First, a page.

But family members, and the media began to ask embarassing questions, a scapegoat was sought, and it looked as if Captain Charles Mc Vay was in the box seat.
Admiral Nimitz, the Fleet Admiral, did not agree, and ordered the Judge Advocate to address a Letter of Reprimand To Captain McVay in lieu of a Court Martial.
Now, it is most unusual for an order of a Fleet Commander to be countermanded, but on the 25th. of September, the Chief of Naval Operations, Ernest King, wrote to the Secretary of the Navy, saying he disagreed with Nimitz, and recommended that McVay be brought to trial by Court Martial.
It is interesting to note that the record discloses that King, as a junior officer had served with McVay's father, who had reprimanded him, plus public pressure for responsibility for this debacle to be placed some where, and the Secretary for the Navy directed McVay would stand trial. The die was cast, and McVay was selected as the bunny!
The trial was set for the 3rd. of December, and only four days before, the Navy was still struggling to decide what charges to actually bring against Captain McVay.
He was now informed that he would face two charges:
Now, another amazing order was given by Admiral King, he demanded that Lieutenant Commander Iko Hashimoto, the CO of I-58, at the time of this action, be found in Japan, and brought to Washington DC. as a Procecution Witness!!
This was an unprecedented action, never before in Naval History had a Naval Officer (albeit an enemy one) been used as a witness against the Captain of a ship he had sunk.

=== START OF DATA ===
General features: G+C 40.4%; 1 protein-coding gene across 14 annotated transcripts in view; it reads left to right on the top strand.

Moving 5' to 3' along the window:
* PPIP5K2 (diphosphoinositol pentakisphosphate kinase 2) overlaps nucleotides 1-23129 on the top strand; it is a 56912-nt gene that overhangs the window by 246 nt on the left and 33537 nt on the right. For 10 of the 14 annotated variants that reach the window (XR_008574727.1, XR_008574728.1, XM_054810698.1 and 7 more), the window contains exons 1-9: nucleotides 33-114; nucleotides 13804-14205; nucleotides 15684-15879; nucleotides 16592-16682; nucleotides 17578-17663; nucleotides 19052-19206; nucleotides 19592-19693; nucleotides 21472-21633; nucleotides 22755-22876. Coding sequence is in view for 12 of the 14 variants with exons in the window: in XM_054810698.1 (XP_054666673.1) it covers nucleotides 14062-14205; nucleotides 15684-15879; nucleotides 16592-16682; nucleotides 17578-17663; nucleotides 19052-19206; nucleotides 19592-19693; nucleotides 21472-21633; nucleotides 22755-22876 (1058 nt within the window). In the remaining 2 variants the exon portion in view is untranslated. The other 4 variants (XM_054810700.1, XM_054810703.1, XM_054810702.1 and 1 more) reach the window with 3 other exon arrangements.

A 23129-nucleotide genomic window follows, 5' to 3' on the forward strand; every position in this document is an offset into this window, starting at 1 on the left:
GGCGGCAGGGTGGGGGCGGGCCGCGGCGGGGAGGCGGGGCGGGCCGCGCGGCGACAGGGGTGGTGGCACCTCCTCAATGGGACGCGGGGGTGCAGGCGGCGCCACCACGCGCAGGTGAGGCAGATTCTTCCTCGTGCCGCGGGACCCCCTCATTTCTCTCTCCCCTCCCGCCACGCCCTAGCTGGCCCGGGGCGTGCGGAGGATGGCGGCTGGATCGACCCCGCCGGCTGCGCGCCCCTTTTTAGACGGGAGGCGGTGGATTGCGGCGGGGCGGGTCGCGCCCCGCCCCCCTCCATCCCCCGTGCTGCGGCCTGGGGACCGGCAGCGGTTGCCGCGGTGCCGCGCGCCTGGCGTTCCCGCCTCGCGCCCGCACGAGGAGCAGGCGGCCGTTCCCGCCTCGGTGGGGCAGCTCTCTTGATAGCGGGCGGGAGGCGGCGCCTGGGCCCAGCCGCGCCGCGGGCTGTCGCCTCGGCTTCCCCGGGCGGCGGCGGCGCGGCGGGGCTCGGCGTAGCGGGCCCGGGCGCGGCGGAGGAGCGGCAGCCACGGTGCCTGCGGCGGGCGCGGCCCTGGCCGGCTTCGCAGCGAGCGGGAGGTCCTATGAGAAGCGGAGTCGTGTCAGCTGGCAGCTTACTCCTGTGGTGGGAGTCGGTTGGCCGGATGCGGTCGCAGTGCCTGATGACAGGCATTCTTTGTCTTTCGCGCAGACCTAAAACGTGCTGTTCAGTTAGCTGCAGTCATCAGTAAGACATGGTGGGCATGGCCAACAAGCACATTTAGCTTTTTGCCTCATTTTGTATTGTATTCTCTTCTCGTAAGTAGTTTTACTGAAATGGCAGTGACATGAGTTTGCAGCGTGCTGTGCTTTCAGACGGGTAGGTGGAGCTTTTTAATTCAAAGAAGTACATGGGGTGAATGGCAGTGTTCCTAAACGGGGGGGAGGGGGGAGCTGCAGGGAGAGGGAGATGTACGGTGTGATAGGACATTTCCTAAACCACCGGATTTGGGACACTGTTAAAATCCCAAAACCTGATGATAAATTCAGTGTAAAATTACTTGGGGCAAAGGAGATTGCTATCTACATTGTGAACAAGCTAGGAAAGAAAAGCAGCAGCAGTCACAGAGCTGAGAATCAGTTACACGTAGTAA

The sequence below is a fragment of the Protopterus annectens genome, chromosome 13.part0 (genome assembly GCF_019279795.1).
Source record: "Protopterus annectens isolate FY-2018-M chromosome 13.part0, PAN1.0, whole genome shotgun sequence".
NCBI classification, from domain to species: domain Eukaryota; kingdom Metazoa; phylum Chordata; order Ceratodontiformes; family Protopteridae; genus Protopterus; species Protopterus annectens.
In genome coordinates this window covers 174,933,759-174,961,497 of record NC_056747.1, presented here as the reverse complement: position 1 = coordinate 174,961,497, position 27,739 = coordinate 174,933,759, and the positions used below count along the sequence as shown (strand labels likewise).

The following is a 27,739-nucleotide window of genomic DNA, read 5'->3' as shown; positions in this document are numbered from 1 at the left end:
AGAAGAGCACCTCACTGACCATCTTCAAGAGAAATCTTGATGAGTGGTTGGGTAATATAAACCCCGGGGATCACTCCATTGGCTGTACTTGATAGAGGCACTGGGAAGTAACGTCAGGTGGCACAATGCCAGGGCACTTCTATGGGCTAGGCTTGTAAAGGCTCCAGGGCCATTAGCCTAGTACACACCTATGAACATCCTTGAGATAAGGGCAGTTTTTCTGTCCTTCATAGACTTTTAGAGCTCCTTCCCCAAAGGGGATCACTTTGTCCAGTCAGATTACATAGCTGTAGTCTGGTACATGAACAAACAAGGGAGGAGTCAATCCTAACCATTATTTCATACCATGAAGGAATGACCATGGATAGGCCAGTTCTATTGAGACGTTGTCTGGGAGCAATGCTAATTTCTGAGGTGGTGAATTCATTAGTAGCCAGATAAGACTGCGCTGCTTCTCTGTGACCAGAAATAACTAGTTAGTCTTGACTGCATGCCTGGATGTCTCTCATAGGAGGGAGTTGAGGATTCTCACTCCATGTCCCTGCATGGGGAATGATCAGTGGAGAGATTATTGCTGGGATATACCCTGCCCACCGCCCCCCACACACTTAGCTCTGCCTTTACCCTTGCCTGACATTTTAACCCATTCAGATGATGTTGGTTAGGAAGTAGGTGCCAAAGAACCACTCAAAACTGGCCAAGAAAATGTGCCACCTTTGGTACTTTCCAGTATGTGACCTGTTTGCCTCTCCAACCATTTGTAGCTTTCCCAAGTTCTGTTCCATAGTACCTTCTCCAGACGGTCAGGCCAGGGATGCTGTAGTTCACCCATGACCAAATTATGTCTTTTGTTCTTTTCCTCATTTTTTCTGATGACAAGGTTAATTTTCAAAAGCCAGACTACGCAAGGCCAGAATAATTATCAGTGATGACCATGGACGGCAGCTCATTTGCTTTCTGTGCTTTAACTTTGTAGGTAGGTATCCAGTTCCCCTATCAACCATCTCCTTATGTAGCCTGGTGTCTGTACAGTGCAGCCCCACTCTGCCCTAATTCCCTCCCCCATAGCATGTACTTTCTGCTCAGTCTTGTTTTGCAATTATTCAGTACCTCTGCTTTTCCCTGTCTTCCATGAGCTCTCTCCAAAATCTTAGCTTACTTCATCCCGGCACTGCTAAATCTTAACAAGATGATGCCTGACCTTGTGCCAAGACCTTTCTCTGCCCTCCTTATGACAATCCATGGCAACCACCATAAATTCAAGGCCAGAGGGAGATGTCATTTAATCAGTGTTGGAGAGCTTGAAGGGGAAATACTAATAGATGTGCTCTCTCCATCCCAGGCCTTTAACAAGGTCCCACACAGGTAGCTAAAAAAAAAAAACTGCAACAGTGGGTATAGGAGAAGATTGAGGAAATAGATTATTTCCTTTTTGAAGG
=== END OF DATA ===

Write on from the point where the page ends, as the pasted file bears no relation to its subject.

There seemed little doubt, King was going for a kill.
At this time, I was serving in the area, as a Lieutenant, Royal Australian Navy, in the 8 inch gunned heavy Cruiser, HMAS Shropshire. This ship, as the result of a Winston Churchill initiative, had been gifted to the RAN, by the Royal Navy, to replace a sister ship, HMAS Canberra, sunk alongside the US heavy Cruisers Quincy, Astoria, and Vincennes at the Battle of Savo Island on the 9th. of August 1942. We had lost 84 men, with another 110 wounded, but the USN suffered over 1,000 dead that night, at that stage of the Pacific war, I was a Sub Lieutenant in Canberra, and was the Officer of the Watch (Officer of the Deck in the US Navy) on her bridge.
As a serving Officer of the Permanent Naval Forces of Australia, if my Captain had found himself in similar circumstances to Captain McVay, I would have been devasted and very, very angry. Then to find that a former enemy submarine Captain who had sunk our ship was to be called, to bolster the prosecution case, would have been the last straw.